Key requirements include:
Advanced architecture: It should be based on the latest standards, such as web services, that can interface with virtually any application or directory to automatically create accounts, update passwords, modify access rights, etc. Check to ensure that critical gaming and hospitality applications are supported out of the box or can be implemented without an extended programming effort.
Role-based and privilege-based access control: The system should provide the flexibility to establish groups of privileges as a role (e.g. Payroll Processing Clerk) for simple, uniform assignment of access rights based on an employee's job functions. Since employees with the same title and job location may require slightly different or customized access, the system should also provide request and approval processes for additional privileges.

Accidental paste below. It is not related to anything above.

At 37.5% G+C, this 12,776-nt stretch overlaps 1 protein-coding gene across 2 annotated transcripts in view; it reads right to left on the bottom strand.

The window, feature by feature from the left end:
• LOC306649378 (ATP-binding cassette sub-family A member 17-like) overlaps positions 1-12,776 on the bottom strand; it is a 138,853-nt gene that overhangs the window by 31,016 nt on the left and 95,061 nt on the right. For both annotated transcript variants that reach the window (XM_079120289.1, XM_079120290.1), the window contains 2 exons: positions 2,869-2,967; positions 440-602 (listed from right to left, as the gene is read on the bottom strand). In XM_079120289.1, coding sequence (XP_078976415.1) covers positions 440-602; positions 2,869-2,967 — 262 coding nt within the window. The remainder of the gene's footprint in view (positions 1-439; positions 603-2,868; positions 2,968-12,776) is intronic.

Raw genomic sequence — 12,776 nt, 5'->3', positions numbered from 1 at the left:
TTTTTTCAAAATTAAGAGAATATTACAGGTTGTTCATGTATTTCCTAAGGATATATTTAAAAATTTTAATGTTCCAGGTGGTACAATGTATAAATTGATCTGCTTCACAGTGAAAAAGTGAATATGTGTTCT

Automatically-generated and managed workflow: Based on the identity of the requester and the resource(s) being requested, the system should be able to define and execute the required approval process without complex programming or administrator intervention. It should also identify missing approvals and send reminders or escalate to a higher level manager to ensure timely processing of the request.
Human Resources integration: As HR is the corporate source for adds/deletes/changes, on-boarding, off-boarding, transfers and promotions can be triggered by changes in the HRIS database.
Point-and-click graphical user interfaces: Users can generate requests via self-service interfaces and managers can issue approvals, modify roles and perform other typical administrative functions without IT intervention.